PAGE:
He is revealing to his disciples, and indeed to us, the heart and mystery of our faith. If we want to follow Him—and we say we do since we are Christians—then He says we are to renounce ourselves take up our cross, whatever it may be, and follow Him. At times I come away from Villawood after hearing someone's story and find myself deeply touched not only by the depth of the person's pain and suffering, but very often by their sincere surrender to God whom they recognise as playing a role in their outcome, whatever that might be. A true surrender that is of trust and absolute faith. Here I find the suffering Christ among us. At those times I leave knowing I have received more than I have given.

Pain and suffering must come to us and are part of the human condition. It is for us though, knowing God's mercy to us, to be merciful; to love as He loves us. As He has taken our brokenness to Himself, so are we to do for our brothers and sisters.

So How Can We Bring About Change?
When the problems faced seem insurmountable, sometimes it is hard to stay motivated to advocate for change. But big changes often spring from small actions. In a climate of misinformation and hostility, it is more crucial than ever to read and to be informed. Speak out the truth—even if it is to friends and family—in order to debunk the myths that abound concerning asylum seekers and refugees.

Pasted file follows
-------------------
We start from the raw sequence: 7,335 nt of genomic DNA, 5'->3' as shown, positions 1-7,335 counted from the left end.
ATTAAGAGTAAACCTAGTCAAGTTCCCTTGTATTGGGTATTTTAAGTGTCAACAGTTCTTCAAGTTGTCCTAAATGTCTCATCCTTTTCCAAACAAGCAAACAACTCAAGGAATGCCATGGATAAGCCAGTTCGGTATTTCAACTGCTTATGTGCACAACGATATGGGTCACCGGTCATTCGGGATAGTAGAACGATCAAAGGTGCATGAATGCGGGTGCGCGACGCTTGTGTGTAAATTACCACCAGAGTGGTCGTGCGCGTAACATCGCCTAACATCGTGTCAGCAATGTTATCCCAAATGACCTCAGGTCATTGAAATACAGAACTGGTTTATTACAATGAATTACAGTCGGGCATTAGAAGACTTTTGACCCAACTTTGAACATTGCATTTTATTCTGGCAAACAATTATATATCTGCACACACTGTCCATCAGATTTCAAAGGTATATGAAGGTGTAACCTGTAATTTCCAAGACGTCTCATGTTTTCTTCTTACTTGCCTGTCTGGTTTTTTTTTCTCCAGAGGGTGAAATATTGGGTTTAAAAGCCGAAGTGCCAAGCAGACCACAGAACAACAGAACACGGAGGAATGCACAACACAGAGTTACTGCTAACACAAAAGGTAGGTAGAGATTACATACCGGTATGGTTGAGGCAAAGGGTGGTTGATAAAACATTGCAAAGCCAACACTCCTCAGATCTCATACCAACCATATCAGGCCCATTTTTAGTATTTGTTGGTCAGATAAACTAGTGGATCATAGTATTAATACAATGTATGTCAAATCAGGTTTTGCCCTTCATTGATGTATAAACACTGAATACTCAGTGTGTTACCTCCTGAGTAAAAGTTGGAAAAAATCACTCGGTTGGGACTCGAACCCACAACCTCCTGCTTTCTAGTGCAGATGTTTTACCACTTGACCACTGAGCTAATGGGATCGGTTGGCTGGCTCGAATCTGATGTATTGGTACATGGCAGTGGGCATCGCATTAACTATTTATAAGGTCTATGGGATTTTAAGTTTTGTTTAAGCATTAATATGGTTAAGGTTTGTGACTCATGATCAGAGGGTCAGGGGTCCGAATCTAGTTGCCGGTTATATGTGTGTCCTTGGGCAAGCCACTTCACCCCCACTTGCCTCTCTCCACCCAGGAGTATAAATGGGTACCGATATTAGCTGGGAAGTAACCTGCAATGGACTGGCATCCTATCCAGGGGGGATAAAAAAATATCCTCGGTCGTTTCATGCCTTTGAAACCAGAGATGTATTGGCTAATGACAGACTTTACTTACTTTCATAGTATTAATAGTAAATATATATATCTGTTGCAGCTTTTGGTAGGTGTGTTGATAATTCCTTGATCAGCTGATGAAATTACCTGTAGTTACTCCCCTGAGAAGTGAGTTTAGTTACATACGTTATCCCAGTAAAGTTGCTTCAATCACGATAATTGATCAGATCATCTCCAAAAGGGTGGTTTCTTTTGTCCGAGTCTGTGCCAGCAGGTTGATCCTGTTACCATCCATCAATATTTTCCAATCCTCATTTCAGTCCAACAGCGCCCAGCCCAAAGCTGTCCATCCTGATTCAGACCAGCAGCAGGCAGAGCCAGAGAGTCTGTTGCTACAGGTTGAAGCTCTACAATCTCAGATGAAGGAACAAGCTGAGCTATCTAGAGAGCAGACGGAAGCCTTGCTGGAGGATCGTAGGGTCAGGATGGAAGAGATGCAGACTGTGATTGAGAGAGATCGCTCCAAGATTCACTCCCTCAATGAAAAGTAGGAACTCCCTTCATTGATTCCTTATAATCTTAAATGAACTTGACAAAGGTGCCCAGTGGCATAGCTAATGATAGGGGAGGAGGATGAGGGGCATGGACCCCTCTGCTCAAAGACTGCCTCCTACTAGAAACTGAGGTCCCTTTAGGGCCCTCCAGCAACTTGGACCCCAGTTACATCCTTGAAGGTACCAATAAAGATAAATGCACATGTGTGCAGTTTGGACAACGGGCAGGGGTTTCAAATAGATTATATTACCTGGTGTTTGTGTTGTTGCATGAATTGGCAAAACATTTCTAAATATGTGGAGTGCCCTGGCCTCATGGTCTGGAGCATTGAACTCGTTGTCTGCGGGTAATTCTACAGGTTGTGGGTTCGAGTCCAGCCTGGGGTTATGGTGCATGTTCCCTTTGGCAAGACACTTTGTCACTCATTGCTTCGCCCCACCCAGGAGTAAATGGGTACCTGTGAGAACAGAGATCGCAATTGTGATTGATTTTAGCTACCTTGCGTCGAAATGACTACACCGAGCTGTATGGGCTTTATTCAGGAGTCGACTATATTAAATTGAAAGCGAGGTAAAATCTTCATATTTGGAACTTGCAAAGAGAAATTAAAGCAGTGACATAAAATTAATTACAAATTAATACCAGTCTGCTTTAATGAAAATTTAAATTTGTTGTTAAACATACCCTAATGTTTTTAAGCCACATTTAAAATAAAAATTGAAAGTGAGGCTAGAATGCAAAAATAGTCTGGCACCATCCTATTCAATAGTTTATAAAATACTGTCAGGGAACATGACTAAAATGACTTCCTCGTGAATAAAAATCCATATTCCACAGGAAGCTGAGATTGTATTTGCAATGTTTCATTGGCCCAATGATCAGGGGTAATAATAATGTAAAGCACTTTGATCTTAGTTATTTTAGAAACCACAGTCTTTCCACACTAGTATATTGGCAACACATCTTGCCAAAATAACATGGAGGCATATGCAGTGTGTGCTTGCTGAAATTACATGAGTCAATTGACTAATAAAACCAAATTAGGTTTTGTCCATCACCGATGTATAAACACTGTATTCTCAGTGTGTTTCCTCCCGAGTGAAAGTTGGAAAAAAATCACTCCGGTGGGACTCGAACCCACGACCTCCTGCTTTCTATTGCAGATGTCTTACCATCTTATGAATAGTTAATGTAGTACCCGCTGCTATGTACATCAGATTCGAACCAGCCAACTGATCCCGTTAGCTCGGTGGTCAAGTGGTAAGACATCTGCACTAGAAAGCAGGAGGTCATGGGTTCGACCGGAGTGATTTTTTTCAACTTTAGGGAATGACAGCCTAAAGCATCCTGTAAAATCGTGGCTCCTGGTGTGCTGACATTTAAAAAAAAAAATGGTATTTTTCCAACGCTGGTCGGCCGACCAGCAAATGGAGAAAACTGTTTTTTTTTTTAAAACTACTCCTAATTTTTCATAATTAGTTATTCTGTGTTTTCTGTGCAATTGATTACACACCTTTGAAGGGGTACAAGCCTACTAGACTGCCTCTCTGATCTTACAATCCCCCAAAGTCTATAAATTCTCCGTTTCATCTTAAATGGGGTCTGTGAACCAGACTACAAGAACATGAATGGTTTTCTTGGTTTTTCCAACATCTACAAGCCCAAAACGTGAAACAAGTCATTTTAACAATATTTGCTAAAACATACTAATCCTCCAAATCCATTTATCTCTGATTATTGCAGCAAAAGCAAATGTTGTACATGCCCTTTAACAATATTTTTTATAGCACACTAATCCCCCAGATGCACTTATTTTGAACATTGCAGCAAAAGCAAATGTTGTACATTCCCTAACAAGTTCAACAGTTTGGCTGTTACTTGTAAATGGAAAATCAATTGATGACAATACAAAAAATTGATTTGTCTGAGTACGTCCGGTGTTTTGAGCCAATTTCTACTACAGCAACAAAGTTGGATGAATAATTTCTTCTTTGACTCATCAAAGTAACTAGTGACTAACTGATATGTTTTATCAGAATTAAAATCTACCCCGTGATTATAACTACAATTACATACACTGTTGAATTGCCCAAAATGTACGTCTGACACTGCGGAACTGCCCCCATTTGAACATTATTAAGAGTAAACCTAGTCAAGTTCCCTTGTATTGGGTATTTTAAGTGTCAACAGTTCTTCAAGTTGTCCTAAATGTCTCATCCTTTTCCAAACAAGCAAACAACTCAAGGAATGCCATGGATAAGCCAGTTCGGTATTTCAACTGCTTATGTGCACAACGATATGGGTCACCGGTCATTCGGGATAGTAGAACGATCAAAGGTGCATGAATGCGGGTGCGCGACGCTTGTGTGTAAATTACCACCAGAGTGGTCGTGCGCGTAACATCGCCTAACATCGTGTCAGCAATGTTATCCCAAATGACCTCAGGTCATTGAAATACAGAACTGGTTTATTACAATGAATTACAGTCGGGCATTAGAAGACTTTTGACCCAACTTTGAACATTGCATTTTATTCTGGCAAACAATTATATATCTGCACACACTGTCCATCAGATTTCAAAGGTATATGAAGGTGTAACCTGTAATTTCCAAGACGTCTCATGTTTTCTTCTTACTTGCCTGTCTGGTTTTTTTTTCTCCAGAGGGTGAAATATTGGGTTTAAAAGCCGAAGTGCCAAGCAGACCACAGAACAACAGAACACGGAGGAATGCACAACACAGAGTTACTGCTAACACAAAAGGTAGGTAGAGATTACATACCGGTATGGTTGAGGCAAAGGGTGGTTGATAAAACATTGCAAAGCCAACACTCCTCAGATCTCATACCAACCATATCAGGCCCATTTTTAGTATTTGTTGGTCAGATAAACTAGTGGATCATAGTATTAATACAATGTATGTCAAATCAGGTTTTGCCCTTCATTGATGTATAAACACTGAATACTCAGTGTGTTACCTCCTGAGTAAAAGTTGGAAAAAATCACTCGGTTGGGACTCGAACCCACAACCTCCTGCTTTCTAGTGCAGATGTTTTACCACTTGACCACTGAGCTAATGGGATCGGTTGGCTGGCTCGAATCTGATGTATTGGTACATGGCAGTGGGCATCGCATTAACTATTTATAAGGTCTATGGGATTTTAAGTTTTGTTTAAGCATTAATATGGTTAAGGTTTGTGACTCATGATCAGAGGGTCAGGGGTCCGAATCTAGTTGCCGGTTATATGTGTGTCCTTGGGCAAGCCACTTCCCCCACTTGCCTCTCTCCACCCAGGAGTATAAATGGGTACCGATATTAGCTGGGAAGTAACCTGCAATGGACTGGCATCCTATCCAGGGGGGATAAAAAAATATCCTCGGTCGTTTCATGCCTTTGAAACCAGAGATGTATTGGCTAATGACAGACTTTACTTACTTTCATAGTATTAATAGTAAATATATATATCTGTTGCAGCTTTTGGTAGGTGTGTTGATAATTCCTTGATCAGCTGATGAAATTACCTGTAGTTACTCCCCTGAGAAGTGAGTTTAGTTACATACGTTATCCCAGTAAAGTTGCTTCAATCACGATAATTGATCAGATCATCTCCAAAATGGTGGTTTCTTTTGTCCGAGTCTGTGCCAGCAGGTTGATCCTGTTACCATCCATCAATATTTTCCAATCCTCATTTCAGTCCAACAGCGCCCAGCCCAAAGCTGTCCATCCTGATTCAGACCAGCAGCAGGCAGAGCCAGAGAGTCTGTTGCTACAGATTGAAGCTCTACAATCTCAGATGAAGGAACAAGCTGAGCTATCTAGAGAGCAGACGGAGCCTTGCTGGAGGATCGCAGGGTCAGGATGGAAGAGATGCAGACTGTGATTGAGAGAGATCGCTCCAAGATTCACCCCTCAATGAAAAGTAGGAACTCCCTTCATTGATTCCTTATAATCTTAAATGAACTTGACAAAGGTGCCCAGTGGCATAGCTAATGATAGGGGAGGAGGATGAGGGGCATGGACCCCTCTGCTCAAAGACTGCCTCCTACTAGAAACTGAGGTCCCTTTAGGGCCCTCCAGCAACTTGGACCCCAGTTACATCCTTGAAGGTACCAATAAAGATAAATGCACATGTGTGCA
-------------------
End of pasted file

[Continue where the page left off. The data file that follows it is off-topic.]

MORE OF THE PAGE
Reflect on seemingly arbitrary judgements concerning who should be included or excluded from our society—are the seeds of racism finding root here?

Your actions can go further than this, too: consider writing to your local member and lobbying for change or join in campaigns against discrimination. Also consider some hands-on practical involvement in the form of volunteering at organisations that pro-actively help refugees and asylum seekers.

I would commend to you 'House of Welcome' at Carramar, which is the NSW Ecumenical Council's project offering support to refugees and asylum seekers who have been released from detention and are living in the community. 'House of Welcome' was commenced in 2002, and offers assistance with housing and subsistence funds, English and computer classes, job searches, legal support and a respite holiday program.

There are many formal and informal support groups throughout the community formed by people who feel really moved by the plight of refugees and asylum seekers. Seek them out. See what is right for you.

To conclude, these matters are not easy. We may feel fearful or disturbed and confused about what to do or say. No matter. Go aside for a while into the presence of our God. Surrender in love to Love. Allow yourself to resonate with the words that the Prophet Jeremiah gives us: 'You have seduced me Yahweh, and I have let myself be seduced; you have overpowered me, you were the stronger' (Jer 20:7). In the strength of His Love, you will know what to think and say and do.

Thank you for all that you are already doing.

Francis Mansour is a sister of the Little Company of Mary. She works for refugees in her Order's Refugee Project and also works at the NSW Ecumenical Council in its Refugee Programme.